By Benjamin Goad - 11/18/13 04:52 PM EST
Patient and worker advocates on Monday warned President Obama that prospective language in a major international trade deal could limit access to healthcare, and lock in high costs for popular biologic medicines.
Negotiators are close to wrapping up talks in support of the Trans-Pacific Partnership, a 12-nation pact that would have wide-reaching impacts on numerous federal policies and regulations.
Among the issued on the table is the length of time that drug-makers can retain exclusive rights to test data for brand-name biologics, thereby keeping generic versions off the market.
Pharmaceutical industry groups are pushing for a 12-year window, which they say is needed for the company to recoup the costs of research and development of the products.
Biologics — drugs developed through biological processes — are used to treat a variety of ailments, including multiple sclerosis, rheumatoid arthritis and different forms of cancer.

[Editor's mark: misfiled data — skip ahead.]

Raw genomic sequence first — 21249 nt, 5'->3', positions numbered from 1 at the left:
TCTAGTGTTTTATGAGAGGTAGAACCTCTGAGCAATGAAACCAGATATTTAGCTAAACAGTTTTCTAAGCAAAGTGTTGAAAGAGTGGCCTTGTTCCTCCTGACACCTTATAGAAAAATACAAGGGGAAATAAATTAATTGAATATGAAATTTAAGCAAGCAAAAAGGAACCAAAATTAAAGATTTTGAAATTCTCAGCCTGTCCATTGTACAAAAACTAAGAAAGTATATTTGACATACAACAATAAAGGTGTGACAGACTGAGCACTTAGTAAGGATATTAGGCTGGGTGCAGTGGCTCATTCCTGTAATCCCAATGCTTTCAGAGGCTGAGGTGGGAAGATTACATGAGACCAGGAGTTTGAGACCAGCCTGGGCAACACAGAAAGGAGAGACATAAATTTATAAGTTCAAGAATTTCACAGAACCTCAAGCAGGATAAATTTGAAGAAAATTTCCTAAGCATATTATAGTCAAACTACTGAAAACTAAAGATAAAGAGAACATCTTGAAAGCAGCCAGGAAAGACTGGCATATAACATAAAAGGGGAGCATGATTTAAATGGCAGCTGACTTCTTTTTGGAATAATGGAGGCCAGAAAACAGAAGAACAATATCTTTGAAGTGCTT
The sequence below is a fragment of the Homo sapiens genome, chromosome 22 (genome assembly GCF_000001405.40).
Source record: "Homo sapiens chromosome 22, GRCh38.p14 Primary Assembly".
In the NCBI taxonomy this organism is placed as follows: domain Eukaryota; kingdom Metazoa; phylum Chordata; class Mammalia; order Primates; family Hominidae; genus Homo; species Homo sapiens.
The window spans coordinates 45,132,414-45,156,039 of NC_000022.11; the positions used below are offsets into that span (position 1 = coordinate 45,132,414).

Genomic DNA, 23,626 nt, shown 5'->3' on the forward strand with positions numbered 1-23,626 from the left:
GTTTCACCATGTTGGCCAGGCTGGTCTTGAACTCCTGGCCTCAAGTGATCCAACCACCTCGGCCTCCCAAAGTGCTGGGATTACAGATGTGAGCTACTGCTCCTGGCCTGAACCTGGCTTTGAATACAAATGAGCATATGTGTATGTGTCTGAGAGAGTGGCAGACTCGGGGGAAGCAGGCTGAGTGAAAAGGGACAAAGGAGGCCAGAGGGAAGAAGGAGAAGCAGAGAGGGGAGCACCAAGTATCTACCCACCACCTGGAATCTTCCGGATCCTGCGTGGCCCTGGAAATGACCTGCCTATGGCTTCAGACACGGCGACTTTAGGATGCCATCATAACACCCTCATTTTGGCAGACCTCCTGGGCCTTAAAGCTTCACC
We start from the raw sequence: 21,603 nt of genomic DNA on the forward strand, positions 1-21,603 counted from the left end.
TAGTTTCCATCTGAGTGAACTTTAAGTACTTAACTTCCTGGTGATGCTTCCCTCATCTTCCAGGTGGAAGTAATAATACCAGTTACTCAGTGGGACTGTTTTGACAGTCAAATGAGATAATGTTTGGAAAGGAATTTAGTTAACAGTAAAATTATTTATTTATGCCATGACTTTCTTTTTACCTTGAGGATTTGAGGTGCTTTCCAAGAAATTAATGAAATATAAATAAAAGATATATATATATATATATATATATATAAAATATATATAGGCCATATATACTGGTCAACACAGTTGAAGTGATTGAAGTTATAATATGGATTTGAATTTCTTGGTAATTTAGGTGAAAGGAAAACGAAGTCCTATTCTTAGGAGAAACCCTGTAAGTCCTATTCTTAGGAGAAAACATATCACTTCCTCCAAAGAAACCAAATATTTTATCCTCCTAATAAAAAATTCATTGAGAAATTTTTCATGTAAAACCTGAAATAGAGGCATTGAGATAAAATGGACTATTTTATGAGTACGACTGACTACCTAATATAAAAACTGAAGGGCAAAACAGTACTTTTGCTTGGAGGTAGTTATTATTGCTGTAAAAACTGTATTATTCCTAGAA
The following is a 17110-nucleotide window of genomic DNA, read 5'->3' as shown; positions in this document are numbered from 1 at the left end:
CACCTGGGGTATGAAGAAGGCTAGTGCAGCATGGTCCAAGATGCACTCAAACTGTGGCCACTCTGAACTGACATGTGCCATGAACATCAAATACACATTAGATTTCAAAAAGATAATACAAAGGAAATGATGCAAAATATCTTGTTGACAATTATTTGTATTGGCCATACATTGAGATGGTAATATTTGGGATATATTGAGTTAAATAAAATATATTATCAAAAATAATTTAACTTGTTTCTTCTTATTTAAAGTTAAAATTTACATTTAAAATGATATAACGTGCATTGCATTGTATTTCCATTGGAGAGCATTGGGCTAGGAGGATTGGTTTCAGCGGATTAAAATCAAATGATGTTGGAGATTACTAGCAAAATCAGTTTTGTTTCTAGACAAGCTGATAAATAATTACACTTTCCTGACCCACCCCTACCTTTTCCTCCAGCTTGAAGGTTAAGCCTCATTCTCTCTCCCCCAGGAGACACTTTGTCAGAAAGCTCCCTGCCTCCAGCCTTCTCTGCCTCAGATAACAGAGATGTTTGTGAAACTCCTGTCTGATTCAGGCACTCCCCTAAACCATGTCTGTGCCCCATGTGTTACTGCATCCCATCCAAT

But the drugs often cost far more than conventional “small-molecule” drugs, making them prohibitively expensive for even patients with comprehensive insurance policies.
Incorporating a 12-year exclusivity period into the TPP would essentially cement those high prices, according to a coalition of groups including American Federation of State, County and Municipal Employees (AFCME) and AARP, among others.
In a letter to President Obama, the groups acknowledge that international trade “has the potential to raise the standard of living and quality of life” for Americans.
“However, the proposals that have been advanced by the USTR related to the pharmaceutical, biologic and medical device industries could do the opposite by undermining access to affordable health care for millions in the United States and around the world,” the groups charged.
The groups argue in favor of a seven-year exclusivity period, which is in line with the president’s own 2014 budget proposal. The administration estimates the reduction from 12 to seven years could save billions of dollars for federal health programs.
The groups echoed concerns from a growing number of lawmakers in Congress, who have accused the administration of keeping key details of the negotiations secret.
They note that the U.S. Trade Representative has worked closely with pharmaceutical companies, but say healthcare advocates and the broader public have been shut out of the process.
“Lastly, we urge the Administration to make the negotiating process transparent,” the groups wrote.